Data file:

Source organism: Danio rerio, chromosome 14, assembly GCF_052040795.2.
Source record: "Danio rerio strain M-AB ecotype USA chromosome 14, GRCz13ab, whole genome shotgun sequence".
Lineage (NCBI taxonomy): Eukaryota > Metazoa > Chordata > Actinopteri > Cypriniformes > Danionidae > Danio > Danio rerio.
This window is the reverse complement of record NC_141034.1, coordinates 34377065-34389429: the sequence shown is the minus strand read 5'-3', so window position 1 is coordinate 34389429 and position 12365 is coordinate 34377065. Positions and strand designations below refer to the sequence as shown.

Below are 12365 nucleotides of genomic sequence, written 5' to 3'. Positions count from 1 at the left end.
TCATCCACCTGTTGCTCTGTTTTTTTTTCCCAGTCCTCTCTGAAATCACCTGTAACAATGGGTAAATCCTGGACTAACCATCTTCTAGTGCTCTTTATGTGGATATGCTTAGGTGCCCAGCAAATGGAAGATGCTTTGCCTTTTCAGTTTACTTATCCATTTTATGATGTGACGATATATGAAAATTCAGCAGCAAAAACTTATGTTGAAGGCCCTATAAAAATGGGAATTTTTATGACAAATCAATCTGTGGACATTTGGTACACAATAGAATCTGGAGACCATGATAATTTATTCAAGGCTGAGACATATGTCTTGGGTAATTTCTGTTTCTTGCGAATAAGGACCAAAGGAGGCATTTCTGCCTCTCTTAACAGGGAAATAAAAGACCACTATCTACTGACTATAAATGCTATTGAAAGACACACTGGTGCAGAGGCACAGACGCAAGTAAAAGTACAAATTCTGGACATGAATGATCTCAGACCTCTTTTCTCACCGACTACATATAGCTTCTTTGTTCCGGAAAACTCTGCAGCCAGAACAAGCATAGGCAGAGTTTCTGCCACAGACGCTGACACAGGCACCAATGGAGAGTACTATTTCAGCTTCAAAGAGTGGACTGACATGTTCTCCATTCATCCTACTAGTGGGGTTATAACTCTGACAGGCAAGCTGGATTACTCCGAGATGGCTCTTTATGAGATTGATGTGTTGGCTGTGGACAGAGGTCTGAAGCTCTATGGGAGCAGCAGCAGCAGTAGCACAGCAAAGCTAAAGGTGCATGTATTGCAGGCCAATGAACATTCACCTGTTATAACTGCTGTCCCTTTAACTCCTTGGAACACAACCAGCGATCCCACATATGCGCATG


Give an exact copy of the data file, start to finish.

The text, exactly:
Source organism: Danio rerio, chromosome 14, assembly GCF_052040795.2.
Source record: "Danio rerio strain M-AB ecotype USA chromosome 14, GRCz13ab, whole genome shotgun sequence".
Lineage (NCBI taxonomy): Eukaryota > Metazoa > Chordata > Actinopteri > Cypriniformes > Danionidae > Danio > Danio rerio.
This window is the reverse complement of record NC_141034.1, coordinates 34377065-34389429: the sequence shown is the minus strand read 5'-3', so window position 1 is coordinate 34389429 and position 12365 is coordinate 34377065. Positions and strand designations below refer to the sequence as shown.

Below are 12365 nucleotides of genomic sequence, written 5' to 3'. Positions count from 1 at the left end.
TCATCCACCTGTTGCTCTGTTTTTTTTTCCCAGTCCTCTCTGAAATCACCTGTAACAATGGGTAAATCCTGGACTAACCATCTTCTAGTGCTCTTTATGTGGATATGCTTAGGTGCCCAGCAAATGGAAGATGCTTTGCCTTTTCAGTTTACTTATCCATTTTATGATGTGACGATATATGAAAATTCAGCAGCAAAAACTTATGTTGAAGGCCCTATAAAAATGGGAATTTTTATGACAAATCAATCTGTGGACATTTGGTACACAATAGAATCTGGAGACCATGATAATTTATTCAAGGCTGAGACATATGTCTTGGGTAATTTCTGTTTCTTGCGAATAAGGACCAAAGGAGGCATTTCTGCCTCTCTTAACAGGGAAATAAAAGACCACTATCTACTGACTATAAATGCTATTGAAAGACACACTGGTGCAGAGGCACAGACGCAAGTAAAAGTACAAATTCTGGACATGAATGATCTCAGACCTCTTTTCTCACCGACTACATATAGCTTCTTTGTTCCGGAAAACTCTGCAGCCAGAACAAGCATAGGCAGAGTTTCTGCCACAGACGCTGACACAGGCACCAATGGAGAGTACTATTTCAGCTTCAAAGAGTGGACTGACATGTTCTCCATTCATCCTACTAGTGGGGTTATAACTCTGACAGGCAAGCTGGATTACTCCGAGATGGCTCTTTATGAGATTGATGTGTTGGCTGTGGACAGAGGTCTGAAGCTCTATGGGAGCAGCAGCAGCAGTAGCACAGCAAAGCTAAAGGTGCATGTATTGCAGGCCAATGAACATTCACCTGTTATAACTGCTGTCCCTTTAACTCCTTGGAACACAACCAGCGATCCCACATATGCGCATG